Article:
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Here is what you need to know about the new veterans ID card

Tribune-Review - 12/26/2017

Dec. 26--Tens of thousands of veterans have expressed interest in obtaining a new national Veterans Identification Card, intended as convenient proof of their service when they seek military discounts offered by retail and restaurant chains.

The high level of interest apparently was too much for the online application site -- operated by the Department of Veterans Affairs at vets.gov -- and temporarily knocked it offline not long after it was rolled out at the end of November.

Veterans Affairs has made improvements and is "monitoring the system regularly to ensure all veterans can access the application," press secretary Curt Cashour said. The department was processing more than 5,500 completed applications and planned to release a digital version of the free ID card and an app for applying for the card on mobile devices, he said.

The ID cards are finally set to arrive two years after federal law mandated their issuance. The goal is to get a printed card in a veteran's hands within 60 days of application.

While veterans who have them can display a Veterans Affairs medical ID as proof of their service, the new ID card could be handy for those whose service -- for instance, in a National Guard or Reserve unit -- didn't qualify them for medical benefits.

"Proving that you're a veteran can be difficult if you're not enrolled in the (VA) health care system," said Matt Zamosky, director of Veterans Affairs for Westmoreland County.

"In Western Pennsylvania, we do have a pretty strong participation in the National Guard and the reserve," Zamosky said. "Reservists typically are not eligible for a lot of the benefits of veterans who served on active duty.

"Anyone who wears a uniform is a veteran, I think. They're still somebody who put themselves out there and offered to serve their country."

Zamosky said the new ID card is "a pretty good deal for all of the veterans." He noted that between 32,000 and 35,000 veterans live in Westmoreland County -- nearly 10 percent of the population.

For those without VA medical coverage, the new ID card can take the place of an official discharge form.

"That's a paper document that's easily destroyed in a wallet," said Paul Foresman, commander of the state department of the Amvets and second vice commander of the organization's White Valley post in Export.

Though he has a VA medical card and a Pennsylvania driver's license bearing a flag symbol for veterans, Foresman plans to apply for the new national ID card. He's encouraging other veterans to apply for one as well.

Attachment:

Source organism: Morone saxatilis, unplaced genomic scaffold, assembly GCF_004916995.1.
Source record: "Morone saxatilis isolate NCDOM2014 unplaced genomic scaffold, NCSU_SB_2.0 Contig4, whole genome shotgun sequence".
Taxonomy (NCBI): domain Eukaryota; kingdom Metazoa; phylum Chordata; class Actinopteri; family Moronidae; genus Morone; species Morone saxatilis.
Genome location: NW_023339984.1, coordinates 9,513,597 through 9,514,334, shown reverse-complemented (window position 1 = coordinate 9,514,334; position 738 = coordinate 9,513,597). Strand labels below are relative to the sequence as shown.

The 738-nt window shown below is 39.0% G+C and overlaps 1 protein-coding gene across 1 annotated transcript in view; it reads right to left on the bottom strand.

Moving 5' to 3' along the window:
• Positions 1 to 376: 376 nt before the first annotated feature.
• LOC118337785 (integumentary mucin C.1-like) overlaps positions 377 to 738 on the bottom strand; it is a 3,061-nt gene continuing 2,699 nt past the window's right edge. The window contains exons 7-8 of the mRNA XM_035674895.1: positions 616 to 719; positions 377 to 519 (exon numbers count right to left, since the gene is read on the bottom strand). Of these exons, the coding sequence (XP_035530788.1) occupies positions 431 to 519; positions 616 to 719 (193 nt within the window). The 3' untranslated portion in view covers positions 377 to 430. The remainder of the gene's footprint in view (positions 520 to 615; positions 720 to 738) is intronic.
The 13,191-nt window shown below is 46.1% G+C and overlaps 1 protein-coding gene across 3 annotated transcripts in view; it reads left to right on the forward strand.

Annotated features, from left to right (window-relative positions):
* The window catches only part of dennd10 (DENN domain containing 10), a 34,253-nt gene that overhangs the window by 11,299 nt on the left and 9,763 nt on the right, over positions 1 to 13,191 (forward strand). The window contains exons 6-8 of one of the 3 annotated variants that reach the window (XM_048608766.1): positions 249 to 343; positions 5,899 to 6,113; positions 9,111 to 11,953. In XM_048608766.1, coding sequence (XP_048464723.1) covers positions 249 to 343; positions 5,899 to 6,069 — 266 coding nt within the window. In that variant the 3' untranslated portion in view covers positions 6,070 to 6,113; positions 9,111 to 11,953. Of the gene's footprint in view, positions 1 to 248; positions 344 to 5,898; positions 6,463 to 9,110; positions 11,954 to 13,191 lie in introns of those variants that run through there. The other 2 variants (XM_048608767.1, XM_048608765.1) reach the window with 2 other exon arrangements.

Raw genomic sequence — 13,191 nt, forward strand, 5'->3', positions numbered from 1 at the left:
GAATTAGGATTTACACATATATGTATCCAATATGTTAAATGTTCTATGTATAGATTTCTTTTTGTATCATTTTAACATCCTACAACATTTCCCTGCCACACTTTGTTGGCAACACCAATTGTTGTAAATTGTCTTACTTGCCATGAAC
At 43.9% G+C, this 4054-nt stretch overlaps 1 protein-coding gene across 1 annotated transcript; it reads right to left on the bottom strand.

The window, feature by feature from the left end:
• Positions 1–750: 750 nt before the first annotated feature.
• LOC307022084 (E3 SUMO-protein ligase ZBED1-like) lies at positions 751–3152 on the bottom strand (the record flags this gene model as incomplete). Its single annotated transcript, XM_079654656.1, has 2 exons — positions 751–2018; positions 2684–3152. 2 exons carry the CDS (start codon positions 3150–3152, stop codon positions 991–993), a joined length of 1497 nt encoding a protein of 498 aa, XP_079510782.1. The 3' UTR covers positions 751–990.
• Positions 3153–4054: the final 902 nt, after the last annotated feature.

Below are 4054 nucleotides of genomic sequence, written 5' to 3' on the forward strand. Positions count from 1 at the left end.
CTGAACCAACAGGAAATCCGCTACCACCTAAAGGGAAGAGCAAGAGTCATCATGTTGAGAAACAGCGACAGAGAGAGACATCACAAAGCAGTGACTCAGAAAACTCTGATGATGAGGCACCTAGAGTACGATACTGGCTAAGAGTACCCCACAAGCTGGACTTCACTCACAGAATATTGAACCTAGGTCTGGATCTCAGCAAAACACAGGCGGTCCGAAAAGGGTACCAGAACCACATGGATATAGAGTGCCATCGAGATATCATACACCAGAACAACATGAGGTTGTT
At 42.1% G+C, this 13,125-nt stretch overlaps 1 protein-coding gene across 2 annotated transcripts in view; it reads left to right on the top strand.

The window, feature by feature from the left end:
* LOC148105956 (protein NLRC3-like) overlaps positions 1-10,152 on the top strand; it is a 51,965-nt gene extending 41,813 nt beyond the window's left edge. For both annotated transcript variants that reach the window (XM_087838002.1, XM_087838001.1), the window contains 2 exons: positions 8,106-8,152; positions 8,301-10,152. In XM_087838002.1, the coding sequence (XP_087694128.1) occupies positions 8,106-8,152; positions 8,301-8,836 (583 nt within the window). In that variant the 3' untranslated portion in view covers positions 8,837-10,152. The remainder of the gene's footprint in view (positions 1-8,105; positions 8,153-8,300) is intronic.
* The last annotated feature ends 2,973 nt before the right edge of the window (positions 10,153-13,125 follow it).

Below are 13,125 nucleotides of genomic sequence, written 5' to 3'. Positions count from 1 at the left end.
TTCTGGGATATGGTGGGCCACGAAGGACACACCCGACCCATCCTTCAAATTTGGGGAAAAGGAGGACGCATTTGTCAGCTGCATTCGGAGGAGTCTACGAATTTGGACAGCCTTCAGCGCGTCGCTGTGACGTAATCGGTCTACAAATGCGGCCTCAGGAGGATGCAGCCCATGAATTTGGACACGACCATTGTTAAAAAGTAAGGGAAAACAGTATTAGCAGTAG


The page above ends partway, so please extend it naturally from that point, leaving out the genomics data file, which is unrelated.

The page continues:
"I'm going to apply for it just to see if I get it," he said, noting he prefers to try for himself what he recommends to others.

"It's a good program to have the one card," Foresman said. "There are several different (veterans) cards out there. A lot of veterans have older cards that they have not updated."

With the new program, he said, "Everybody is using a current card."

Having an updated ID card is no guarantee a veteran will receive a discount from a particular vendor on a given day.

While many retailers offer veterans discounts on patriotic holidays, Foresman pointed out some deals may be available only to disabled veterans.

"The government doesn't have any control over what type of ID businesses will accept," Zamosky said.

According to its website, the Lowe's home improvement stores offer a 10 percent military discount year-round to honorably discharged veterans as well as those currently serving in the armed forces -- including members of the Reserve and Guard -- and their immediate families.

Lowe's spokeswoman Megan Lewis said the retail chain accepts both the new national ID card and the VA health card as well as the Pennsylvania license with the veteran's designation and several Department of Defense IDs for military service members. Veterans also can apply for the discount through the company's website, with a third party verifying the applicant's eligibility.

At the Home Depot in Hempfield, a 10 percent military discount applies to active and retired military members and disabled veterans, said an assistant manager who declined to be identified.

She said store management had not yet learned of a company policy regarding the new veterans ID cards, but she noted any form of military ID is accepted for a discount at the store on Memorial Day, the Fourth of July and Veterans Day.

Jeff Himler is a Tribune-Review staff writer. Reach him at 724-836-6622, jhimler@tribweb.com or via Twitter @jhimler_news.


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